Aviation is challenging and rewarding and it is also fatiguing. There are so many ways that flying can be fatiguing that we have to define what aspect we are referring to.  There are Part 117 definitions, due to lack of sleep or over exertion. There are physiological impacts such as lower oxygen levels or vibration. Then there is mental fatigue, a physiopsychologiocal product of focused attention over time.

Mental fatigue is perhaps the most overlooked human factor because it is largely invisible and develops internally. Mental fatigue is often ignored as an aspect of error causality. Current research gives us a window for understanding and identifying mental fatigue. Neuroscience has made great strides in mapping brain function and disfunction. In aviation we should focus on the processing capability of the pilot when exposed to mental fatigue.  Studies have identified that concentrated focus, engaging visual perception and processing can cause changes in brain function described as mental fatigue.

Two of the discovered impacts are of primary concern in the cockpit. First, the ability to process and analyze information is degraded. It takes longer to recognize what is happening and then produce an appropriate response.  Secondly, the brain uses memory to create relevancy filters. When stimulus is received, the brain uses these relevancy filters to disregard information that is not relevant to solving the current problem. Mental fatigue has been shown to degrade the effectiveness of relevancy filters. This allows irrelevant information in to the processing chain at a time when it is already overloaded, resulting in greater performance error potential.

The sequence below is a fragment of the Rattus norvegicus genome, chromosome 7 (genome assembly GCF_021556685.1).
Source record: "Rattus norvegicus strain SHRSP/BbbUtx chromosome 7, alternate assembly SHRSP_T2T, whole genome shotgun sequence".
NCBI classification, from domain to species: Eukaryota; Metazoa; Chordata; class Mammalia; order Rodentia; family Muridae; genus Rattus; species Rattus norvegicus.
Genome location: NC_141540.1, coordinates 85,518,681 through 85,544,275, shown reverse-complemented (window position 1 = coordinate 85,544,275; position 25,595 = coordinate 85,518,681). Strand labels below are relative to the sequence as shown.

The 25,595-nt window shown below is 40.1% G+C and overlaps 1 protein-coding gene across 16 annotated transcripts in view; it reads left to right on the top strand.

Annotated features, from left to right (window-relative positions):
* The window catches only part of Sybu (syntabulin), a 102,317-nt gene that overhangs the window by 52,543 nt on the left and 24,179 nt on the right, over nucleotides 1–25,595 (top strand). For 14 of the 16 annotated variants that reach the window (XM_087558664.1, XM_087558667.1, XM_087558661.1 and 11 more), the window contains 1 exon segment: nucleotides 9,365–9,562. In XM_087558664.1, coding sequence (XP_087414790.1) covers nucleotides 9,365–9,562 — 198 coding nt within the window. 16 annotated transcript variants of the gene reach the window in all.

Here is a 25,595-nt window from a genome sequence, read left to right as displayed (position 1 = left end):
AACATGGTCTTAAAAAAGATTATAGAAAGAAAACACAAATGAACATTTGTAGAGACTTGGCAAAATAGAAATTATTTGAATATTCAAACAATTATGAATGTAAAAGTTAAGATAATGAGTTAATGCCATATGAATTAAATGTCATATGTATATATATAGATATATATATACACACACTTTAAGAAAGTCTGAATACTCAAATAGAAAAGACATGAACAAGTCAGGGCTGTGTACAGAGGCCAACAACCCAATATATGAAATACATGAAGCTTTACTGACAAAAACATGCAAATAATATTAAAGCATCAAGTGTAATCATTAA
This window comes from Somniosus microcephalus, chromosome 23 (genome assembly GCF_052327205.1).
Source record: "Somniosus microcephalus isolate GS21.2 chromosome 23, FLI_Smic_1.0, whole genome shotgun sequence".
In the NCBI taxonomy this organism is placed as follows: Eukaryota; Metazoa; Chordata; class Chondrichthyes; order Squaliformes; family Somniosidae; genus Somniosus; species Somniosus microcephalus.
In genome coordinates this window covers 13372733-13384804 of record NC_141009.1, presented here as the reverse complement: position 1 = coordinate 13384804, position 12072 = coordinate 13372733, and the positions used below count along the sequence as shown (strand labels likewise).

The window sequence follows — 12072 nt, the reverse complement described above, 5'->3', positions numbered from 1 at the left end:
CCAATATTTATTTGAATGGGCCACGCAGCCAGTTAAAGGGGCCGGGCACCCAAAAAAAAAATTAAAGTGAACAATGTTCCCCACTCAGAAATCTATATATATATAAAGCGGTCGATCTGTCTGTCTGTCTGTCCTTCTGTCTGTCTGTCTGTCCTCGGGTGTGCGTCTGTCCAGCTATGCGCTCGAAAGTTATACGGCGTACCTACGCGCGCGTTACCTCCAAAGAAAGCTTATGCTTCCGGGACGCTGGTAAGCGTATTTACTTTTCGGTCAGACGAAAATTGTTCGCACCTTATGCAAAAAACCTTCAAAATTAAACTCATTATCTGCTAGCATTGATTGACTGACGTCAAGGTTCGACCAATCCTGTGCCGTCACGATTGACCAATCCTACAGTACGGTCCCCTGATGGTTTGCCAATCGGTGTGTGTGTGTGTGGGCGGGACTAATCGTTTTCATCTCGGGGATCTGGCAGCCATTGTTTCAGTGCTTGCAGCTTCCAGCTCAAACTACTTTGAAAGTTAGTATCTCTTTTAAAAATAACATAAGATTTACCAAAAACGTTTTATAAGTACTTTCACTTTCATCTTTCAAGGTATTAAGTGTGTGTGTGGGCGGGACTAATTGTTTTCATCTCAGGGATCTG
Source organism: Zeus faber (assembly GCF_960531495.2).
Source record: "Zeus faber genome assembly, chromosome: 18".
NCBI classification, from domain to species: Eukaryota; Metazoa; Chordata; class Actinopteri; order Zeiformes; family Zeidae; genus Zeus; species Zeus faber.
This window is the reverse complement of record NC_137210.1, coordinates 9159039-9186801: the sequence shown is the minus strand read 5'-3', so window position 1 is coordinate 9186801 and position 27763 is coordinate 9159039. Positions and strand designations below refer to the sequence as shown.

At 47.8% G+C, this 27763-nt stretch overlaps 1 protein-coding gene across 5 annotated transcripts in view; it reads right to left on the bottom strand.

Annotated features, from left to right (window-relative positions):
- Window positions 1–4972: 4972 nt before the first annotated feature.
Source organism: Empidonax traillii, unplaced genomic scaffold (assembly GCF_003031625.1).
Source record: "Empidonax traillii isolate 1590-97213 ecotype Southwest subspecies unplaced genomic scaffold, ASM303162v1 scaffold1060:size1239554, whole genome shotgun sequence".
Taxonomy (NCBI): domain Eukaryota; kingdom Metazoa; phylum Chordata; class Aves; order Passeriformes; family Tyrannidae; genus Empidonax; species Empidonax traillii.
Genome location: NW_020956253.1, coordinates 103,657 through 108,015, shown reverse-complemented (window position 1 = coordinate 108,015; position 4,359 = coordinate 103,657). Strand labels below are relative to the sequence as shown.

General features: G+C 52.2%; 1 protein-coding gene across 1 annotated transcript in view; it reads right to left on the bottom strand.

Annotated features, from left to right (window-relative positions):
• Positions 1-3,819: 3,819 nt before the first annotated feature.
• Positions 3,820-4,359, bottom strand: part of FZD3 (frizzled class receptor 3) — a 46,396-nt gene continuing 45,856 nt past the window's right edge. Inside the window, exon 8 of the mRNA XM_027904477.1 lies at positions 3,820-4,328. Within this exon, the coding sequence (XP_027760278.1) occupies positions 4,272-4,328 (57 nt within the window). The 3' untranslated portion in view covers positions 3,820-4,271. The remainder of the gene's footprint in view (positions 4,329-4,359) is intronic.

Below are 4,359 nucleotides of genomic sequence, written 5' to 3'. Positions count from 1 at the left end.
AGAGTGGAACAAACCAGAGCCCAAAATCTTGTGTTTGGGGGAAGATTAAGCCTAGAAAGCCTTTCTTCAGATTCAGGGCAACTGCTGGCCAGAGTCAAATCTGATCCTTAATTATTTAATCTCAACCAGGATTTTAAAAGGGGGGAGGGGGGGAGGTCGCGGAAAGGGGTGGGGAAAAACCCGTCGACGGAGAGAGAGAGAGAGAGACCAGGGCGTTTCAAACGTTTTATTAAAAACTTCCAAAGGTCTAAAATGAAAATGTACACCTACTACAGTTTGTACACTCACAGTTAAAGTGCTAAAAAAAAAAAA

We have often described this condition as fixation, task saturation, or tunnel vision without understanding why it occurred. What is important is that we now can find ways to prevent, rather than just identify and mitigate. In addition, mitigation now can be by design, like slowing down procedures during times of mental fatigue potential. We have made great strides in producing Human Factor strategies and reducing traditional fatigue threats.  Now is the time to go deeper and explore the limits of our physiopsychological ability to manage automation and the complex ATC environment.